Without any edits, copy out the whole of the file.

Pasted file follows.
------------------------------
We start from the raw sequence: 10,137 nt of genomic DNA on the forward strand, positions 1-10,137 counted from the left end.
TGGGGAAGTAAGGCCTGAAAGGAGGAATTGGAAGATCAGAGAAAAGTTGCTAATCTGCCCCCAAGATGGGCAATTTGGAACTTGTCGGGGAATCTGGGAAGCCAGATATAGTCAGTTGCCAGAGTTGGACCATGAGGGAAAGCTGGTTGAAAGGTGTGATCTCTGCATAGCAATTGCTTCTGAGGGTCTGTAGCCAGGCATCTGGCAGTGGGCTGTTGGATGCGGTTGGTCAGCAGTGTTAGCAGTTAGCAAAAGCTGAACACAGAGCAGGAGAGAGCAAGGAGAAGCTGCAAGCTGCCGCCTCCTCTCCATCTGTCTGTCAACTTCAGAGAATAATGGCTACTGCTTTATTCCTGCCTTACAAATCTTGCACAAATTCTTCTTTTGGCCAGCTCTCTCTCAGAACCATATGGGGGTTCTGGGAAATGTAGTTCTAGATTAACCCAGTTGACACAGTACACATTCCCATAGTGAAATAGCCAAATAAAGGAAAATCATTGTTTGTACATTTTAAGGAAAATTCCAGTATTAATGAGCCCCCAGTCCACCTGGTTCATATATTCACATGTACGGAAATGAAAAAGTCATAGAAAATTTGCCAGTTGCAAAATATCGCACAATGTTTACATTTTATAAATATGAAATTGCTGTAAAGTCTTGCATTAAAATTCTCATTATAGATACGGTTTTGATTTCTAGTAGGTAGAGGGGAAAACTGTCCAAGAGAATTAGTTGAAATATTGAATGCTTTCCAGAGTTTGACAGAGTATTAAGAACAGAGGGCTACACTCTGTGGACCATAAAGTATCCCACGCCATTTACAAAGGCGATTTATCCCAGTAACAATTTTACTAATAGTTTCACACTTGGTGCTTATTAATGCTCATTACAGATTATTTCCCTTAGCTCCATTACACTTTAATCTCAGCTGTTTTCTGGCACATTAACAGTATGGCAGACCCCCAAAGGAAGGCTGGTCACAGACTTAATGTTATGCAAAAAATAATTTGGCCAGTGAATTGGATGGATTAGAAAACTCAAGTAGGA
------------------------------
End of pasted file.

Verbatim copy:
We start from the raw sequence: 10,137 nt of genomic DNA on the forward strand, positions 1-10,137 counted from the left end.
TGGGGAAGTAAGGCCTGAAAGGAGGAATTGGAAGATCAGAGAAAAGTTGCTAATCTGCCCCCAAGATGGGCAATTTGGAACTTGTCGGGGAATCTGGGAAGCCAGATATAGTCAGTTGCCAGAGTTGGACCATGAGGGAAAGCTGGTTGAAAGGTGTGATCTCTGCATAGCAATTGCTTCTGAGGGTCTGTAGCCAGGCATCTGGCAGTGGGCTGTTGGATGCGGTTGGTCAGCAGTGTTAGCAGTTAGCAAAAGCTGAACACAGAGCAGGAGAGAGCAAGGAGAAGCTGCAAGCTGCCGCCTCCTCTCCATCTGTCTGTCAACTTCAGAGAATAATGGCTACTGCTTTATTCCTGCCTTACAAATCTTGCACAAATTCTTCTTTTGGCCAGCTCTCTCTCAGAACCATATGGGGGTTCTGGGAAATGTAGTTCTAGATTAACCCAGTTGACACAGTACACATTCCCATAGTGAAATAGCCAAATAAAGGAAAATCATTGTTTGTACATTTTAAGGAAAATTCCAGTATTAATGAGCCCCCAGTCCACCTGGTTCATATATTCACATGTACGGAAATGAAAAAGTCATAGAAAATTTGCCAGTTGCAAAATATCGCACAATGTTTACATTTTATAAATATGAAATTGCTGTAAAGTCTTGCATTAAAATTCTCATTATAGATACGGTTTTGATTTCTAGTAGGTAGAGGGGAAAACTGTCCAAGAGAATTAGTTGAAATATTGAATGCTTTCCAGAGTTTGACAGAGTATTAAGAACAGAGGGCTACACTCTGTGGACCATAAAGTATCCCACGCCATTTACAAAGGCGATTTATCCCAGTAACAATTTTACTAATAGTTTCACACTTGGTGCTTATTAATGCTCATTACAGATTATTTCCCTTAGCTCCATTACACTTTAATCTCAGCTGTTTTCTGGCACATTAACAGTATGGCAGACCCCCAAAGGAAGGCTGGTCACAGACTTAATGTTATGCAAAAAATAATTTGGCCAGTGAATTGGATGGATTAGAAAACTCAAGTAGGA